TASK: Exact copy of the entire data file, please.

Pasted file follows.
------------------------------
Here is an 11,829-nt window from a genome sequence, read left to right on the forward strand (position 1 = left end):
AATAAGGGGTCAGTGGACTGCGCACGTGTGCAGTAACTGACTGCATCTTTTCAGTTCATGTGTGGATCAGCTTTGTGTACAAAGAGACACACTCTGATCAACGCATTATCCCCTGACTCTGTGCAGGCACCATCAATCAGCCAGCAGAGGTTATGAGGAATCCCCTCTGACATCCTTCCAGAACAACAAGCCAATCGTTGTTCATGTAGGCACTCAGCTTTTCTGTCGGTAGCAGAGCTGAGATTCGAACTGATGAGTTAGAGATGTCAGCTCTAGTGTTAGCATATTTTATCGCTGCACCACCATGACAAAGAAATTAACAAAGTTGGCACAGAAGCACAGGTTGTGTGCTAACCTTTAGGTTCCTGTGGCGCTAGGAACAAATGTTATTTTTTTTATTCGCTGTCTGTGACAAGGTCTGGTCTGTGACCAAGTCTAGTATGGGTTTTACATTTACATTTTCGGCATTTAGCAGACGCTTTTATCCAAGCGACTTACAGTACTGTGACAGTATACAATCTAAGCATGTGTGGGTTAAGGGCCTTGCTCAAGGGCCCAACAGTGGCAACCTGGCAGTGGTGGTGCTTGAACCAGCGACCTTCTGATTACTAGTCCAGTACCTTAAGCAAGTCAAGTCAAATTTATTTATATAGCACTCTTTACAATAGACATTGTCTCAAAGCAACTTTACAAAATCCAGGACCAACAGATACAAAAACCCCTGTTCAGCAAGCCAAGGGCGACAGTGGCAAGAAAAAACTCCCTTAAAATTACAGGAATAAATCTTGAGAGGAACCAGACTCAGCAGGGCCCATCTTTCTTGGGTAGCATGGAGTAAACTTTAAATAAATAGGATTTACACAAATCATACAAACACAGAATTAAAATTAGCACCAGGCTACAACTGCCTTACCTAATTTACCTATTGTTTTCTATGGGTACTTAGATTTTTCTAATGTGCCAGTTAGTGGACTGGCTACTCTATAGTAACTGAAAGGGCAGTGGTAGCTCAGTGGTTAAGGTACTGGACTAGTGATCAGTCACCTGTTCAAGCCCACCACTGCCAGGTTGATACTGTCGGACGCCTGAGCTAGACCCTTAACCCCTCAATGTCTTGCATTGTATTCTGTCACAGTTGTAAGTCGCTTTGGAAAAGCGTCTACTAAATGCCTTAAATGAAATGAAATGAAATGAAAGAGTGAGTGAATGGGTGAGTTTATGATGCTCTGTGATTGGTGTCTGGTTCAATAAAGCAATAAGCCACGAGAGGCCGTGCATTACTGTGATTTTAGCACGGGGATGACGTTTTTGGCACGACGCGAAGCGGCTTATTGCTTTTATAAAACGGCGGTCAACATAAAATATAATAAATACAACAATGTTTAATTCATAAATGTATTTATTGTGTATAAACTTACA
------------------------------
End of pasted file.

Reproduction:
Here is an 11,829-nt window from a genome sequence, read left to right on the forward strand (position 1 = left end):
AATAAGGGGTCAGTGGACTGCGCACGTGTGCAGTAACTGACTGCATCTTTTCAGTTCATGTGTGGATCAGCTTTGTGTACAAAGAGACACACTCTGATCAACGCATTATCCCCTGACTCTGTGCAGGCACCATCAATCAGCCAGCAGAGGTTATGAGGAATCCCCTCTGACATCCTTCCAGAACAACAAGCCAATCGTTGTTCATGTAGGCACTCAGCTTTTCTGTCGGTAGCAGAGCTGAGATTCGAACTGATGAGTTAGAGATGTCAGCTCTAGTGTTAGCATATTTTATCGCTGCACCACCATGACAAAGAAATTAACAAAGTTGGCACAGAAGCACAGGTTGTGTGCTAACCTTTAGGTTCCTGTGGCGCTAGGAACAAATGTTATTTTTTTTATTCGCTGTCTGTGACAAGGTCTGGTCTGTGACCAAGTCTAGTATGGGTTTTACATTTACATTTTCGGCATTTAGCAGACGCTTTTATCCAAGCGACTTACAGTACTGTGACAGTATACAATCTAAGCATGTGTGGGTTAAGGGCCTTGCTCAAGGGCCCAACAGTGGCAACCTGGCAGTGGTGGTGCTTGAACCAGCGACCTTCTGATTACTAGTCCAGTACCTTAAGCAAGTCAAGTCAAATTTATTTATATAGCACTCTTTACAATAGACATTGTCTCAAAGCAACTTTACAAAATCCAGGACCAACAGATACAAAAACCCCTGTTCAGCAAGCCAAGGGCGACAGTGGCAAGAAAAAACTCCCTTAAAATTACAGGAATAAATCTTGAGAGGAACCAGACTCAGCAGGGCCCATCTTTCTTGGGTAGCATGGAGTAAACTTTAAATAAATAGGATTTACACAAATCATACAAACACAGAATTAAAATTAGCACCAGGCTACAACTGCCTTACCTAATTTACCTATTGTTTTCTATGGGTACTTAGATTTTTCTAATGTGCCAGTTAGTGGACTGGCTACTCTATAGTAACTGAAAGGGCAGTGGTAGCTCAGTGGTTAAGGTACTGGACTAGTGATCAGTCACCTGTTCAAGCCCACCACTGCCAGGTTGATACTGTCGGACGCCTGAGCTAGACCCTTAACCCCTCAATGTCTTGCATTGTATTCTGTCACAGTTGTAAGTCGCTTTGGAAAAGCGTCTACTAAATGCCTTAAATGAAATGAAATGAAATGAAAGAGTGAGTGAATGGGTGAGTTTATGATGCTCTGTGATTGGTGTCTGGTTCAATAAAGCAATAAGCCACGAGAGGCCGTGCATTACTGTGATTTTAGCACGGGGATGACGTTTTTGGCACGACGCGAAGCGGCTTATTGCTTTTATAAAACGGCGGTCAACATAAAATATAATAAATACAACAATGTTTAATTCATAAATGTATTTATTGTGTATAAACTTACA